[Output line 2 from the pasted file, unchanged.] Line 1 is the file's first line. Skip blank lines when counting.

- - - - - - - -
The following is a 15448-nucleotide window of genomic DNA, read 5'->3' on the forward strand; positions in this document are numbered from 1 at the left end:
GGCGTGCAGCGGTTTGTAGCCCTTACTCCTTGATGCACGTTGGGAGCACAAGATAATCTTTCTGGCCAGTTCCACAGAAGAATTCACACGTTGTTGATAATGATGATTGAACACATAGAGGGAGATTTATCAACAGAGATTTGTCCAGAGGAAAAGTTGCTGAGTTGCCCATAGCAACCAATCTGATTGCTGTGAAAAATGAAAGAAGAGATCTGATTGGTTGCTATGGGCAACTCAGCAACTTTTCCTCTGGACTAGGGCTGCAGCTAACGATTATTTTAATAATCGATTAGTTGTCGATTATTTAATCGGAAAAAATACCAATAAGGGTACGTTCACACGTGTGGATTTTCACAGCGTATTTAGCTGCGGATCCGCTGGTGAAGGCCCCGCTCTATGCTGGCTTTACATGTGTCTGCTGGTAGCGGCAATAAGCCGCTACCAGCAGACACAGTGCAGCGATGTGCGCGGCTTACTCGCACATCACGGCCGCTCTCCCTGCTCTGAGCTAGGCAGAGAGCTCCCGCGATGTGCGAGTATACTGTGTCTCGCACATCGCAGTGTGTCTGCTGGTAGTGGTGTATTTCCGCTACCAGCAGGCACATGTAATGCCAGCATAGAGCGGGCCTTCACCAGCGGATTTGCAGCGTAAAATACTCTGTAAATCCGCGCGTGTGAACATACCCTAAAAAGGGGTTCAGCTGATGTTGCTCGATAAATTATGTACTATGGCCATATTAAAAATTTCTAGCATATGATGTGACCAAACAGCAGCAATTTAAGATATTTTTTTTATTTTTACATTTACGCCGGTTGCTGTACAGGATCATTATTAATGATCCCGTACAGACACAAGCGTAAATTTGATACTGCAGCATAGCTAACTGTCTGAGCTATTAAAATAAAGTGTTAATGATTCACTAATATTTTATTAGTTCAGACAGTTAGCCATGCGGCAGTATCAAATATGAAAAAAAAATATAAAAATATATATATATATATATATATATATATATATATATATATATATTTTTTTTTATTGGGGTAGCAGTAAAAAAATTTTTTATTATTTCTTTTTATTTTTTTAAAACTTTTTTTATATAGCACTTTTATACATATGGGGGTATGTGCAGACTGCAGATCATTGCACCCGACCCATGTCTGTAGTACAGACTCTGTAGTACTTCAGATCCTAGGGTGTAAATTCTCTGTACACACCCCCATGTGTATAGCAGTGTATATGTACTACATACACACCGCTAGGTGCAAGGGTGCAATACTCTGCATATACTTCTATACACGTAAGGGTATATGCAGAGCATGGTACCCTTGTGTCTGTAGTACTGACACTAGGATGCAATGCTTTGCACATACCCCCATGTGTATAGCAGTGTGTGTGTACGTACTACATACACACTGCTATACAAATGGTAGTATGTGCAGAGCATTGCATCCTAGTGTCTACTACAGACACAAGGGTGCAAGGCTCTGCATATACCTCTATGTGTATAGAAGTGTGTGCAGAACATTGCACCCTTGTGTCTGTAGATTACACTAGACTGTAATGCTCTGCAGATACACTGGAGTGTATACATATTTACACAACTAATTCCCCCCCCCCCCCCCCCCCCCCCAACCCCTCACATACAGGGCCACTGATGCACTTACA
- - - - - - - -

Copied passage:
GGCGTGCAGCGGTTTGTAGCCCTTACTCCTTGATGCACGTTGGGAGCACAAGATAATCTTTCTGGCCAGTTCCACAGAAGAATTCACACGTTGTTGATAATGATGATTGAACACATAGAGGGAGATTTATCAACAGAGATTTGTCCAGAGGAAAAGTTGCTGAGTTGCCCATAGCAACCAATCTGATTGCTGTGAAAAATGAAAGAAGAGATCTGATTGGTTGCTATGGGCAACTCAGCAACTTTTCCTCTGGACTAGGGCTGCAGCTAACGATTATTTTAATAATCGATTAGTTGTCGATTATTTAATCGGAAAAAATACCAATAAGGGTACGTTCACACGTGTGGATTTTCACAGCGTATTTAGCTGCGGATCCGCTGGTGAAGGCCCCGCTCTATGCTGGCTTTACATGTGTCTGCTGGTAGCGGCAATAAGCCGCTACCAGCAGACACAGTGCAGCGATGTGCGCGGCTTACTCGCACATCACGGCCGCTCTCCCTGCTCTGAGCTAGGCAGAGAGCTCCCGCGATGTGCGAGTATACTGTGTCTCGCACATCGCAGTGTGTCTGCTGGTAGTGGTGTATTTCCGCTACCAGCAGGCACATGTAATGCCAGCATAGAGCGGGCCTTCACCAGCGGATTTGCAGCGTAAAATACTCTGTAAATCCGCGCGTGTGAACATACCCTAAAAAGGGGTTCAGCTGATGTTGCTCGATAAATTATGTACTATGGCCATATTAAAAATTTCTAGCATATGATGTGACCAAACAGCAGCAATTTAAGATATTTTTTTTATTTTTACATTTACGCCGGTTGCTGTACAGGATCATTATTAATGATCCCGTACAGACACAAGCGTAAATTTGATACTGCAGCATAGCTAACTGTCTGAGCTATTAAAATAAAGTGTTAATGATTCACTAATATTTTATTAGTTCAGACAGTTAGCCATGCGGCAGTATCAAATATGAAAAAAAAATATAAAAATATATATATATATATATATATATATATATATATATATATATATTTTTTTTTATTGGGGTAGCAGTAAAAAAATTTTTTATTATTTCTTTTTATTTTTTTAAAACTTTTTTTATATAGCACTTTTATACATATGGGGGTATGTGCAGACTGCAGATCATTGCACCCGACCCATGTCTGTAGTACAGACTCTGTAGTACTTCAGATCCTAGGGTGTAAATTCTCTGTACACACCCCCATGTGTATAGCAGTGTATATGTACTACATACACACCGCTAGGTGCAAGGGTGCAATACTCTGCATATACTTCTATACACGTAAGGGTATATGCAGAGCATGGTACCCTTGTGTCTGTAGTACTGACACTAGGATGCAATGCTTTGCACATACCCCCATGTGTATAGCAGTGTGTGTGTACGTACTACATACACACTGCTATACAAATGGTAGTATGTGCAGAGCATTGCATCCTAGTGTCTACTACAGACACAAGGGTGCAAGGCTCTGCATATACCTCTATGTGTATAGAAGTGTGTGCAGAACATTGCACCCTTGTGTCTGTAGATTACACTAGACTGTAATGCTCTGCAGATACACTGGAGTGTATACATATTTACACAACTAATTCCCCCCCCCCCCCCCCCCCCCCCAACCCCTCACATACAGGGCCACTGATGCACTTACA